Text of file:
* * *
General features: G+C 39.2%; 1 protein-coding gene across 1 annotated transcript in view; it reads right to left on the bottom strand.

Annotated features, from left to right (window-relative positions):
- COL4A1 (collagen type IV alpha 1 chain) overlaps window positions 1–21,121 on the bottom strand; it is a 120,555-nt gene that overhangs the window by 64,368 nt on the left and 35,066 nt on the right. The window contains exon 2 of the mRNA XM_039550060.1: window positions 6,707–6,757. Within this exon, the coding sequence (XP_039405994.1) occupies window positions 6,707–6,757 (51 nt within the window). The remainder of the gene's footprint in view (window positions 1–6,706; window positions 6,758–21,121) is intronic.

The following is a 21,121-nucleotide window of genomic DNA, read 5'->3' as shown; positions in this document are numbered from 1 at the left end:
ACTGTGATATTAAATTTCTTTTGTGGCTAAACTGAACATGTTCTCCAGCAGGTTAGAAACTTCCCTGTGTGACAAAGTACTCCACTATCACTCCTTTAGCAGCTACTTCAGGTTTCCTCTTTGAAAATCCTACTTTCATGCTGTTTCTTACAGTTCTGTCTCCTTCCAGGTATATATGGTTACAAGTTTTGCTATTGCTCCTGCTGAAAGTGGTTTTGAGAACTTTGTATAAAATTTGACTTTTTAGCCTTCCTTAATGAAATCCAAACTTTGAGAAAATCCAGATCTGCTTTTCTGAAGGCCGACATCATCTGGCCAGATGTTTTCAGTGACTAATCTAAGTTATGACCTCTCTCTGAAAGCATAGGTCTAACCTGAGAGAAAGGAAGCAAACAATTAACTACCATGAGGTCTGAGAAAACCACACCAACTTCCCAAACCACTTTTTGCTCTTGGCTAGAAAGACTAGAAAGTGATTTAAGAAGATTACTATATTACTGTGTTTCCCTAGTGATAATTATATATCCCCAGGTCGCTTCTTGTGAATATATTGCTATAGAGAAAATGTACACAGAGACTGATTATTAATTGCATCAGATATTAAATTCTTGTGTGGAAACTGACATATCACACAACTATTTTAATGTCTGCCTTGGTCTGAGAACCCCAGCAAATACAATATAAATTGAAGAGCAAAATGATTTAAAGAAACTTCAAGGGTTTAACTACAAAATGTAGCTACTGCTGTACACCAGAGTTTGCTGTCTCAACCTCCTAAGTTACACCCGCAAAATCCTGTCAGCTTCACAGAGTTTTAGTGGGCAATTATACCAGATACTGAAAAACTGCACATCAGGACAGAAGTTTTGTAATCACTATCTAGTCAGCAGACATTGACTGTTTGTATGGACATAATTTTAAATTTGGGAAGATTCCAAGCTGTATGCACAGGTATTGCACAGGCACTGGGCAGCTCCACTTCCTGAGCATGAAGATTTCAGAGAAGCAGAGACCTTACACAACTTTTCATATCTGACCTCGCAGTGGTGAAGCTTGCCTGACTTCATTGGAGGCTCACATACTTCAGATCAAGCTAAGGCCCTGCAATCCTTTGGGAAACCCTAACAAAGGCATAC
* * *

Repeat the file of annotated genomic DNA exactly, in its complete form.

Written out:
General features: G+C 39.2%; 1 protein-coding gene across 1 annotated transcript in view; it reads right to left on the bottom strand.

Annotated features, from left to right (window-relative positions):
- COL4A1 (collagen type IV alpha 1 chain) overlaps window positions 1–21,121 on the bottom strand; it is a 120,555-nt gene that overhangs the window by 64,368 nt on the left and 35,066 nt on the right. The window contains exon 2 of the mRNA XM_039550060.1: window positions 6,707–6,757. Within this exon, the coding sequence (XP_039405994.1) occupies window positions 6,707–6,757 (51 nt within the window). The remainder of the gene's footprint in view (window positions 1–6,706; window positions 6,758–21,121) is intronic.

The following is a 21,121-nucleotide window of genomic DNA, read 5'->3' as shown; positions in this document are numbered from 1 at the left end:
ACTGTGATATTAAATTTCTTTTGTGGCTAAACTGAACATGTTCTCCAGCAGGTTAGAAACTTCCCTGTGTGACAAAGTACTCCACTATCACTCCTTTAGCAGCTACTTCAGGTTTCCTCTTTGAAAATCCTACTTTCATGCTGTTTCTTACAGTTCTGTCTCCTTCCAGGTATATATGGTTACAAGTTTTGCTATTGCTCCTGCTGAAAGTGGTTTTGAGAACTTTGTATAAAATTTGACTTTTTAGCCTTCCTTAATGAAATCCAAACTTTGAGAAAATCCAGATCTGCTTTTCTGAAGGCCGACATCATCTGGCCAGATGTTTTCAGTGACTAATCTAAGTTATGACCTCTCTCTGAAAGCATAGGTCTAACCTGAGAGAAAGGAAGCAAACAATTAACTACCATGAGGTCTGAGAAAACCACACCAACTTCCCAAACCACTTTTTGCTCTTGGCTAGAAAGACTAGAAAGTGATTTAAGAAGATTACTATATTACTGTGTTTCCCTAGTGATAATTATATATCCCCAGGTCGCTTCTTGTGAATATATTGCTATAGAGAAAATGTACACAGAGACTGATTATTAATTGCATCAGATATTAAATTCTTGTGTGGAAACTGACATATCACACAACTATTTTAATGTCTGCCTTGGTCTGAGAACCCCAGCAAATACAATATAAATTGAAGAGCAAAATGATTTAAAGAAACTTCAAGGGTTTAACTACAAAATGTAGCTACTGCTGTACACCAGAGTTTGCTGTCTCAACCTCCTAAGTTACACCCGCAAAATCCTGTCAGCTTCACAGAGTTTTAGTGGGCAATTATACCAGATACTGAAAAACTGCACATCAGGACAGAAGTTTTGTAATCACTATCTAGTCAGCAGACATTGACTGTTTGTATGGACATAATTTTAAATTTGGGAAGATTCCAAGCTGTATGCACAGGTATTGCACAGGCACTGGGCAGCTCCACTTCCTGAGCATGAAGATTTCAGAGAAGCAGAGACCTTACACAACTTTTCATATCTGACCTCGCAGTGGTGAAGCTTGCCTGACTTCATTGGAGGCTCACATACTTCAGATCAAGCTAAGGCCCTGCAATCCTTTGGGAAACCCTAACAAAGGCATAC